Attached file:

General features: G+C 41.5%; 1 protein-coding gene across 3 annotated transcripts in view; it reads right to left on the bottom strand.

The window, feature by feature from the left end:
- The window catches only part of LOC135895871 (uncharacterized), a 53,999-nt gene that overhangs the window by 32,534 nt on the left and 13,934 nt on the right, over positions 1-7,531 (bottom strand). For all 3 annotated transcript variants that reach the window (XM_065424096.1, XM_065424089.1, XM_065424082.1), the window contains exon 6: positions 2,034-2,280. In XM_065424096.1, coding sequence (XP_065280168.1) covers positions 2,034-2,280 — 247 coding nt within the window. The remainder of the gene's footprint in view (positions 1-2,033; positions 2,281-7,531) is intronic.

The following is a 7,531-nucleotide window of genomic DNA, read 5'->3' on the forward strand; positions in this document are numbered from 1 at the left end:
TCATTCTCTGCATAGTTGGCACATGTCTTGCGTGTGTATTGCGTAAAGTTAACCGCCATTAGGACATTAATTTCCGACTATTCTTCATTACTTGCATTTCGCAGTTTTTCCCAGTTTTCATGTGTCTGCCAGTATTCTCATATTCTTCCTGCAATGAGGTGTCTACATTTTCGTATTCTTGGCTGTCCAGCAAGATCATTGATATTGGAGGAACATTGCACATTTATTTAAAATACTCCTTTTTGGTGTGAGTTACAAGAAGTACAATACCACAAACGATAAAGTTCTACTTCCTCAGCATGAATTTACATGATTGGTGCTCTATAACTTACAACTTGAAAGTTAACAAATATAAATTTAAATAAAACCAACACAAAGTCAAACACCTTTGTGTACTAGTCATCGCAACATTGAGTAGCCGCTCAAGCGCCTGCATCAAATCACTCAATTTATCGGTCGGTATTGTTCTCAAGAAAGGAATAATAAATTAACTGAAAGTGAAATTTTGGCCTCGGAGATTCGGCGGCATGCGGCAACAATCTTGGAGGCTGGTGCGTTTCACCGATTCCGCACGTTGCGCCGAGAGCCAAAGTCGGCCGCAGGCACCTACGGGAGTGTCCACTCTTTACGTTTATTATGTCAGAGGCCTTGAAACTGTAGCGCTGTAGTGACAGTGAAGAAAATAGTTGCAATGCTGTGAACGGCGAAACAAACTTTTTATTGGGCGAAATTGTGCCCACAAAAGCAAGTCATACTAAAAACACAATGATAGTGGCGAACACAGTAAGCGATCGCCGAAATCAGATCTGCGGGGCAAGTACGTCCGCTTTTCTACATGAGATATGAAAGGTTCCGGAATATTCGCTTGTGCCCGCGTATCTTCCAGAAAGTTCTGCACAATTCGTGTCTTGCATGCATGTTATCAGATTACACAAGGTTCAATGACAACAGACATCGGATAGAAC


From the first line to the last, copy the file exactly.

General features: G+C 41.5%; 1 protein-coding gene across 3 annotated transcripts in view; it reads right to left on the bottom strand.

The window, feature by feature from the left end:
- The window catches only part of LOC135895871 (uncharacterized), a 53,999-nt gene that overhangs the window by 32,534 nt on the left and 13,934 nt on the right, over positions 1-7,531 (bottom strand). For all 3 annotated transcript variants that reach the window (XM_065424096.1, XM_065424089.1, XM_065424082.1), the window contains exon 6: positions 2,034-2,280. In XM_065424096.1, coding sequence (XP_065280168.1) covers positions 2,034-2,280 — 247 coding nt within the window. The remainder of the gene's footprint in view (positions 1-2,033; positions 2,281-7,531) is intronic.

The following is a 7,531-nucleotide window of genomic DNA, read 5'->3' on the forward strand; positions in this document are numbered from 1 at the left end:
TCATTCTCTGCATAGTTGGCACATGTCTTGCGTGTGTATTGCGTAAAGTTAACCGCCATTAGGACATTAATTTCCGACTATTCTTCATTACTTGCATTTCGCAGTTTTTCCCAGTTTTCATGTGTCTGCCAGTATTCTCATATTCTTCCTGCAATGAGGTGTCTACATTTTCGTATTCTTGGCTGTCCAGCAAGATCATTGATATTGGAGGAACATTGCACATTTATTTAAAATACTCCTTTTTGGTGTGAGTTACAAGAAGTACAATACCACAAACGATAAAGTTCTACTTCCTCAGCATGAATTTACATGATTGGTGCTCTATAACTTACAACTTGAAAGTTAACAAATATAAATTTAAATAAAACCAACACAAAGTCAAACACCTTTGTGTACTAGTCATCGCAACATTGAGTAGCCGCTCAAGCGCCTGCATCAAATCACTCAATTTATCGGTCGGTATTGTTCTCAAGAAAGGAATAATAAATTAACTGAAAGTGAAATTTTGGCCTCGGAGATTCGGCGGCATGCGGCAACAATCTTGGAGGCTGGTGCGTTTCACCGATTCCGCACGTTGCGCCGAGAGCCAAAGTCGGCCGCAGGCACCTACGGGAGTGTCCACTCTTTACGTTTATTATGTCAGAGGCCTTGAAACTGTAGCGCTGTAGTGACAGTGAAGAAAATAGTTGCAATGCTGTGAACGGCGAAACAAACTTTTTATTGGGCGAAATTGTGCCCACAAAAGCAAGTCATACTAAAAACACAATGATAGTGGCGAACACAGTAAGCGATCGCCGAAATCAGATCTGCGGGGCAAGTACGTCCGCTTTTCTACATGAGATATGAAAGGTTCCGGAATATTCGCTTGTGCCCGCGTATCTTCCAGAAAGTTCTGCACAATTCGTGTCTTGCATGCATGTTATCAGATTACACAAGGTTCAATGACAACAGACATCGGATAGAAC